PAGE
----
A US woman has shared her shock after Sri Lankan police wrongly identified her as a suspect in the Easter Sunday terror attacks.
Amara Majeed, a Muslim activist and author from Baltimore, had her face plastered on a flyer with the names and photos of six people wanted in connection with the attacks that killed more than 250.
One of the female suspects listed is Abdul Cader Fathima Khadhiya, but the photo that accompanies her name shows Ms Majeed.
Sri Lankan authorities have now issued a statement apologizing for the blunder.
Ms Majeed is an American Muslim who previously hit the headlines in 2013 at the age of 16 when she founded The Hijab Project.
Her mission was to encourage both Muslim and non-Muslim women to wear the hijab and share their experiences on social media.
Her parents are Sri Lankan immigrants and she once wrote an open letter to Donald Trump in 2015 about his rhetoric on Muslims.
Taking to Twitter, Ms Majeed said: ‘Hello everyone! I have this morning been FALSELY identified by the Sri Lankan government as one of the ISIS Easter attackers in Sri Lanka.
‘What a thing to wake up to! This is obviously completely false and frankly, considering that Muslim communities are already greatly afflicted with issues of surveillance, I don’t need more false accusations and scrutiny.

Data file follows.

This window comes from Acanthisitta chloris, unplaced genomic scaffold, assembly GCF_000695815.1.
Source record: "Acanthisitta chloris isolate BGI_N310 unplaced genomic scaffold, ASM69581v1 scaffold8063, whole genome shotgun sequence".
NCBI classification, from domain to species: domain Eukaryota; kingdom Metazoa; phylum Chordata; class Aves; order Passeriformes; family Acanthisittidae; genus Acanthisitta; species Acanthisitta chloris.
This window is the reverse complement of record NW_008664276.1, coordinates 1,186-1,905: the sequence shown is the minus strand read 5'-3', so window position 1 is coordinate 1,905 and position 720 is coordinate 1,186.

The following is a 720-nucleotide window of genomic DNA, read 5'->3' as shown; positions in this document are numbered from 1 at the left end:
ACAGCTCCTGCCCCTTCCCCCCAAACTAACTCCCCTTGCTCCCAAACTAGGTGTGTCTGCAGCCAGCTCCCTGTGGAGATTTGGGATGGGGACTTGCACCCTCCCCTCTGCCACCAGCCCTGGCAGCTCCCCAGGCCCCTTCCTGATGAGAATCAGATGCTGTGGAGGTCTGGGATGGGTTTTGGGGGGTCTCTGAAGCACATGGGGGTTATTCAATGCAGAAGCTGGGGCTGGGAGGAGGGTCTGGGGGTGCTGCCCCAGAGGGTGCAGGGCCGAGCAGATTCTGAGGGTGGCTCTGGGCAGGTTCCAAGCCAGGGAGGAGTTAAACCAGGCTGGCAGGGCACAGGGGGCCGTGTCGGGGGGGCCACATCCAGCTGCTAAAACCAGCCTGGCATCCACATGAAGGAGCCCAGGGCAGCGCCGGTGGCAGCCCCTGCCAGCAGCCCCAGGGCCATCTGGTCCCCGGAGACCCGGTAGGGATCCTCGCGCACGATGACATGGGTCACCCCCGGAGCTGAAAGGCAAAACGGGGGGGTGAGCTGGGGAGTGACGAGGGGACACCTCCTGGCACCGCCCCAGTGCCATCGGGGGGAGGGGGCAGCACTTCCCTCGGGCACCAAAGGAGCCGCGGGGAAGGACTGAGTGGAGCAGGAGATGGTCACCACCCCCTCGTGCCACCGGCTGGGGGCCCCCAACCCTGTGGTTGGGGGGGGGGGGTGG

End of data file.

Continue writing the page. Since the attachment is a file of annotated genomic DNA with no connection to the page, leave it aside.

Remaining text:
‘Please stop implicating and associating me with these horrific attacks. And next time, be more diligent about releasing such information that has the potential to deeply violate someone’s family and community.’
In response, Sri Lankan police on Thursday issued a statement confirming that the photo published alongside the name, Abdul Cader Fathima Khadhiya, was not in fact of the suspect.
‘The individual pictured is not wanted for questioning,’ the statement signed by police spokesman Ruwan Gunasekera said.
However, the actual Abdul Cader Fathima Khadhiya is still wanted for questioning.
The blunder comes as the death toll following the terror attacks dropped by 100.
Sri Lanka’s health chief admitted ‘there are so many body parts it is difficult to give a precise figure.’
An original figure of 359 had been given following the Easter Day attack, but now Anil Jasinghe, the director general of Sri Lanka’s health services, has revealed that number is incorrect.
He said: ‘It could be 250 or 260. I can’t exactly say. There are so many body parts and it is difficult to give a precise figure.’
He was not the only top government official to revise the death toll, with Ruwan Wijewardene, Sri Lanka’s deputy defence minister, also confirming a revised death toll.